Jonrowe was very vocal, and in the minority, at that meeting on August 14th. She’s worried that the decision-making process for certificates of appropriateness will become skewed. “When I feel like there is a political agenda at play, that it’s less about improving the process than gaming the process for certain folks, then I’m going to stand up and I’m going to fight,” she said.
HARC is, in fact, comprised of a group of diverse people with great qualifications. Two historians and multiple Old Town downtown business- and property-owners are some of the titles that those on HARC hold.
HARC members go through extensive training and are well versed in the bylaws. Should Pitts’ proposal move forward, some are worried about the process for educating City Council so that they can accurately issue certificates of appropriateness.
Jonrowe stated, “They’re not educated on the design guidelines. If we were trying to train/educate them, how long would that take before they could be considered up to speed?”
It seems to many that the future of Georgetown is at stake. “Our history and our architectural preservation, years of work will be lost…and that would be a true shame,” said Melissa Boyd, Vice President of Preservation Georgetown, a nonprofit organization devoted to preserving and promoting Georgetown’s heritage.
As an example, a citizen that spoke at the City Council meeting recommended to “just drive down into Austin and drive through those neighborhoods and look what they’ve done with McMansions in Hyde Park.”
Giant houses, condos, and apartment buildings seemingly out of place are not a rarity in most large cities. The extraction of the old to make room for the new is common in all developing areas. HARC isn’t trying to stop growth, just to regulate it and protect our current structures. “I feel like we have a level of responsibility to be able to preserve some of the integrity [of Georgetown]. Preserving the integrity doesn’t mean that no new development occurs” said Planning Director Sofia Nelson.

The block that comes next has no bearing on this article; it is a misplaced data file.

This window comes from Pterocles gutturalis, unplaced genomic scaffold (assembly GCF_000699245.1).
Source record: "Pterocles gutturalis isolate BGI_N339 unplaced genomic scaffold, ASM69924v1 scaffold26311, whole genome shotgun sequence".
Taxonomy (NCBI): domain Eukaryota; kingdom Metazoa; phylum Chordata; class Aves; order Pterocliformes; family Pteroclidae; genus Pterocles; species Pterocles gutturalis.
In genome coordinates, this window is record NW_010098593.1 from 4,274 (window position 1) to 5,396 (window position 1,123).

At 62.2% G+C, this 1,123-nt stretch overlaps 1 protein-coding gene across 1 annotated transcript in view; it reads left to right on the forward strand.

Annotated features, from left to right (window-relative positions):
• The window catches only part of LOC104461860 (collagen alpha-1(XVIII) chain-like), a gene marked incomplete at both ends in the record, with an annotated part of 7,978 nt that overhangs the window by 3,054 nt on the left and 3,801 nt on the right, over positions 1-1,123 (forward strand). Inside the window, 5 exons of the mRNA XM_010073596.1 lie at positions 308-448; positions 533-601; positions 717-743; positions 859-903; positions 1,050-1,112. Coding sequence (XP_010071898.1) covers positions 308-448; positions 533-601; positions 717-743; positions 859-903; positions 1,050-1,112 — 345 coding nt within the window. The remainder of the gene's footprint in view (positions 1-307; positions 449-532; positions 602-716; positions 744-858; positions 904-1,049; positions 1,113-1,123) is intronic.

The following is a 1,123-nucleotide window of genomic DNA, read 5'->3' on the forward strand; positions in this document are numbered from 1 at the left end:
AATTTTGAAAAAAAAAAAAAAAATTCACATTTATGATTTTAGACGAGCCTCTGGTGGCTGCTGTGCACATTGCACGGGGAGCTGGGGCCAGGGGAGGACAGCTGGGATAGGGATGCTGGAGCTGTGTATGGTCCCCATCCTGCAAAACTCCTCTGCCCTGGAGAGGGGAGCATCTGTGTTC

A council workshop and a city survey will be held before a vote on HARC’s future.
Preserving historic aspects of Georgetown is essential, not only to visitors who spend the weekend here walking the square, finding unique items in our stores, and grabbing a bite to eat at our restaurants. It’s also important to the folks that live here: People who grew up and stayed to watch the town blossom, who moved here because of the undeniable charm and sense of community–even Southwestern students, whose college experience is only enriched by the preserved history of the school and the city it’s in.
After all, Southwestern is the oldest institution of higher learning in Texas. Without preservation of historical structures, we wouldn’t have buildings like Cullen, Mood-Bridwell, or Olin to reflect back on and help us remember and appreciate the past. Like Southwestern, Georgetown has preserved its history but it hasn’t resisted change. In fact, it welcomes it.
As we learn and grow collectively we change the way we treat ourselves and the people and places around us, but we couldn’t have gotten where we are now without the past to teach us what ideals to uphold and what ideals to let go. When we consider our heritage, we’re only thinking about our past, but our present and our future as well, because they are inseparable. When you destroy old establishments for new ones, you’re rewriting history.
Take the city of Georgetown survey regarding the future of H.A.R.C.
There will be an open house meeting about historic resources on Oct. 29 at the Council Chamber and Court Building, 101 E. Seventh St. If you have more ideas or suggestions about historic resources that you would like to share with the City, you can sign up for a 15-minute time slot during office hours from 4:30 to 7 p.m. on Oct. 24. To sign up, send a message to email@example.com